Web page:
7. Hi All, With my other current WIP (1:32 Spitfire Mk.IXc) on hold pending some decals arriving *drums fingers*, I thought I'd get another project going. Although 1:48 is my normal stomping ground I couldn't resist straying into the gentleman's scale in order to build a Beaufort, which I've been lusting after it since its release. I've been unable to order this kit anywhere locally, so after seeing @tonyot and @Rabbit Leader's inspirational joint build (wonderful work gents), I could contain myself no longer and ordered one from the big H at exorbitant cost (including shipping of course). A few short weeks later this lovely little box landed at the portcullis of Dunny Towers: Beautiful box art showing the enormous danger that these brave crews flew into. Although there are many interesting schemes for the Beaufort (including some lovely Aussie versions!), the combination of DSG/EDSG over Night is an irresistible one, so I'm going to complete this as the lower scheme, L9866 of 217 Sqn, based at St Eval in Cornwall in Feb 1941. This aircraft was flown by Sgt John Rutherford (pilot), Sgt Thomas O'Byrne (navigator), Sgt William Browning (W/Op), and Sgt John Wood (AG). The crew were all lost in the 1st Feb attack on the German cruiser Admiral Hipper whilst she was moored in Brest Harbour - the aircraft was thought to have been shot down by a Bf109-E4 of II./JG77. Brave men indeed. I can't find any photos of L9866, but I have found some lovely colour pics of other 217 Sqn aircraft (both copyright World War Photos) Here's another one, showing that both TSS and TLS were applied to aircraft from the same unit: All these shots show some interesting details such as the EDSG spinners, aircraft ID letter on the glazing, as well as the general wear & tear on the airframe which I shall do my best to replicate. On to the kit! Here's the sprue shots: The detail looks lovely, and the mouldings are nice & crisp. I know that everybody has raved about how well this kit fits together, so I hope it will be a pleasure to build. Here's the decals, which look lovely, along with an obligatory set of Eduard masks - the build will otherwise be OOB. I'm looking forward to this one! Thanks for looking, Roger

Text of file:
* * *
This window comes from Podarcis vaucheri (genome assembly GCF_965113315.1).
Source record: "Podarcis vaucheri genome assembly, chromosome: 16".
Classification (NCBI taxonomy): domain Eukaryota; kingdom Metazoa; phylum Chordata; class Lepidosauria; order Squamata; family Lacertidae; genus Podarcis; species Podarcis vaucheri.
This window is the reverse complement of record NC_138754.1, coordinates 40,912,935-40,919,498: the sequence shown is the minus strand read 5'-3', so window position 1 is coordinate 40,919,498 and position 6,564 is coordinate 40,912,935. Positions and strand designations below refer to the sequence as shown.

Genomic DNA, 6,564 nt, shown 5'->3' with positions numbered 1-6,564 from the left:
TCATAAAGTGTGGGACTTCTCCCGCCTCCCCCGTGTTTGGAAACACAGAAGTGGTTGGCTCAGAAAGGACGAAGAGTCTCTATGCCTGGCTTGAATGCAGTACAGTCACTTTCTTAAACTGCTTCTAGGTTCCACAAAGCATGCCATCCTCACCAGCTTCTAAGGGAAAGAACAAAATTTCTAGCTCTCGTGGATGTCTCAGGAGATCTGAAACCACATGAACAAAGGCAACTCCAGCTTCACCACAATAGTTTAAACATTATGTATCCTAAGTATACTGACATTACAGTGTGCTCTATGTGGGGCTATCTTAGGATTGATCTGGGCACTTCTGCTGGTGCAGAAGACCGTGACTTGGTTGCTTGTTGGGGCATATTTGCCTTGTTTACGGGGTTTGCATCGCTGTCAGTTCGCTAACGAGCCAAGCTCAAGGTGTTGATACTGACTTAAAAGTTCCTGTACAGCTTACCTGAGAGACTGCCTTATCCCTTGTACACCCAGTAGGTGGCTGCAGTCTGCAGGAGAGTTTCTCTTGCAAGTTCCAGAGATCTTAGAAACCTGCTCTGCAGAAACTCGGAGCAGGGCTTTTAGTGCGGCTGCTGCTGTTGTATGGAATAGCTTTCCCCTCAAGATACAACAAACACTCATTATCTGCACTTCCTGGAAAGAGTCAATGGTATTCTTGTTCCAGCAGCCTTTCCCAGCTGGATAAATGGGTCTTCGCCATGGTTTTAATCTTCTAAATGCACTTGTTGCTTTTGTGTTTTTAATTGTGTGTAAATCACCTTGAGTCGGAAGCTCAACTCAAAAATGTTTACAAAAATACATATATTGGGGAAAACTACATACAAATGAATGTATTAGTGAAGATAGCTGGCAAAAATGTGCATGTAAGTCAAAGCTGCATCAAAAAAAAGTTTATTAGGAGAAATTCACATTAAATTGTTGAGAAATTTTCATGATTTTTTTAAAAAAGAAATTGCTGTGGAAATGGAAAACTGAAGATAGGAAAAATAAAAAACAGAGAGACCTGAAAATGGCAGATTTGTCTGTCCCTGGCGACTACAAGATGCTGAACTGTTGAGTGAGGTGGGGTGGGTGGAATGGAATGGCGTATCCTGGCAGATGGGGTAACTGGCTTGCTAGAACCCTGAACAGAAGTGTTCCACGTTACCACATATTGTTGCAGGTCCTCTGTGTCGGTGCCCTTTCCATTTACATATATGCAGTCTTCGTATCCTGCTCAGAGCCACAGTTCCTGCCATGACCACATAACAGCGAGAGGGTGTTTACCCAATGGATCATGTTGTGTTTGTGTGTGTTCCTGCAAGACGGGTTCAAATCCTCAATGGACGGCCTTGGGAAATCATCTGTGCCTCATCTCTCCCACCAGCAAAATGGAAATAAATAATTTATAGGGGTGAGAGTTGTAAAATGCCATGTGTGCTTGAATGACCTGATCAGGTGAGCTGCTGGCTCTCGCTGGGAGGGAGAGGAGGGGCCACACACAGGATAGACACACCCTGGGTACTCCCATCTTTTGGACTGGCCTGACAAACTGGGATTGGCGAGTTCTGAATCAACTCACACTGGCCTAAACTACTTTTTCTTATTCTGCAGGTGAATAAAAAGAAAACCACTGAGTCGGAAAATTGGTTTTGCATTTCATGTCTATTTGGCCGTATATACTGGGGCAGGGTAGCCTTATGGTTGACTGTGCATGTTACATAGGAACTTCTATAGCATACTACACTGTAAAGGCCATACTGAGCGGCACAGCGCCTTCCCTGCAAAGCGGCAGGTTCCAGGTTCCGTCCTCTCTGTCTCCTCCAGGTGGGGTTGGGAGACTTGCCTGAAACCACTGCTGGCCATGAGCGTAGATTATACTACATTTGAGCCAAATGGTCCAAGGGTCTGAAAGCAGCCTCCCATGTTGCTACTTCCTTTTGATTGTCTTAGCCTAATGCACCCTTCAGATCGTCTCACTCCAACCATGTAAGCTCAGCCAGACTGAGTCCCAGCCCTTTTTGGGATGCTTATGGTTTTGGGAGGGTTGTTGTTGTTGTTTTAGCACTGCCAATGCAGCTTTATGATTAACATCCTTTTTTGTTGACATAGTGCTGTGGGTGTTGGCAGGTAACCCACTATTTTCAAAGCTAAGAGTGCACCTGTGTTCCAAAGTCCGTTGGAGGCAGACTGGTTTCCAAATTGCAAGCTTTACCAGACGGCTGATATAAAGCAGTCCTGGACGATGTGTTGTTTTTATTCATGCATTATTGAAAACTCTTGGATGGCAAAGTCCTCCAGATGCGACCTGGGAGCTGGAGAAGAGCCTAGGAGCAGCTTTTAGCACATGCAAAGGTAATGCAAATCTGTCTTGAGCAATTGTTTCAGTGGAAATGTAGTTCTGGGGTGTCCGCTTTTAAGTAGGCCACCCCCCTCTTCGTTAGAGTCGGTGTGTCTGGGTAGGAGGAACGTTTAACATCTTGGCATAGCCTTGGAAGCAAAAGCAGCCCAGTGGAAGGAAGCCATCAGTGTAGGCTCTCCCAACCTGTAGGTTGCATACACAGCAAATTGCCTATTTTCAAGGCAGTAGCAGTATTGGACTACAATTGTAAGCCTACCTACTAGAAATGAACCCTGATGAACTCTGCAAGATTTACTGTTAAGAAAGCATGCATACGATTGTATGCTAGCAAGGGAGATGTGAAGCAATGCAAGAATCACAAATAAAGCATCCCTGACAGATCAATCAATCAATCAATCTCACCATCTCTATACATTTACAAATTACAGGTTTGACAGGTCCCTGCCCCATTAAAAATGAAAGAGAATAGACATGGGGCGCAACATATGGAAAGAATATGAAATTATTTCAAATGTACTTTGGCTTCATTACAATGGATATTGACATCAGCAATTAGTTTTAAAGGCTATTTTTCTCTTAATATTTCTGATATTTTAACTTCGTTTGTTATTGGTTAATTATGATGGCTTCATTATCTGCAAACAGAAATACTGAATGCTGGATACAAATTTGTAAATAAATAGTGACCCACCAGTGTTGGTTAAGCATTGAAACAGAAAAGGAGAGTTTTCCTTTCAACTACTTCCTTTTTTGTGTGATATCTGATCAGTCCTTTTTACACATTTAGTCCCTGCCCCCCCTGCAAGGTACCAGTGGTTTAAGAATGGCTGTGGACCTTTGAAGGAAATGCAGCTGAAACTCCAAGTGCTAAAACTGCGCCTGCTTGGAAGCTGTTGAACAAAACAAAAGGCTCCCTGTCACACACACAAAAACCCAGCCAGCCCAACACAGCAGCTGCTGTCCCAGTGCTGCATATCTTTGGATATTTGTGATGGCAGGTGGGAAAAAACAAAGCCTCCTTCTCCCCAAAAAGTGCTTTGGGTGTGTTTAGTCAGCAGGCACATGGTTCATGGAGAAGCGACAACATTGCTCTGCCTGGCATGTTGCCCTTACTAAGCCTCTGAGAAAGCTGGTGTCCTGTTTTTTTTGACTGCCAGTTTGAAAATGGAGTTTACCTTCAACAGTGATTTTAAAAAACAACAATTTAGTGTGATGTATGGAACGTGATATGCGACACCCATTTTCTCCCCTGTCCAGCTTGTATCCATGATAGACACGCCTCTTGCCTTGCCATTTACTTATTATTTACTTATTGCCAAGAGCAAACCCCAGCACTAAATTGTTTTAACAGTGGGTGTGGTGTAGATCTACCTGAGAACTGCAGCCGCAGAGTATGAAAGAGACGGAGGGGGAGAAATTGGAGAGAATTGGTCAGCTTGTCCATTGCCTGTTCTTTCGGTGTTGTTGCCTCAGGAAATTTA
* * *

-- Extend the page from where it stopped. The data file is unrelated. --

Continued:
8. Here: New film by 3D animation with ALL cockpit details: https://forum.largescaleplanes.com/index.php?/topic/21808-junkers-88-a1-detail-photos/ Happy modelling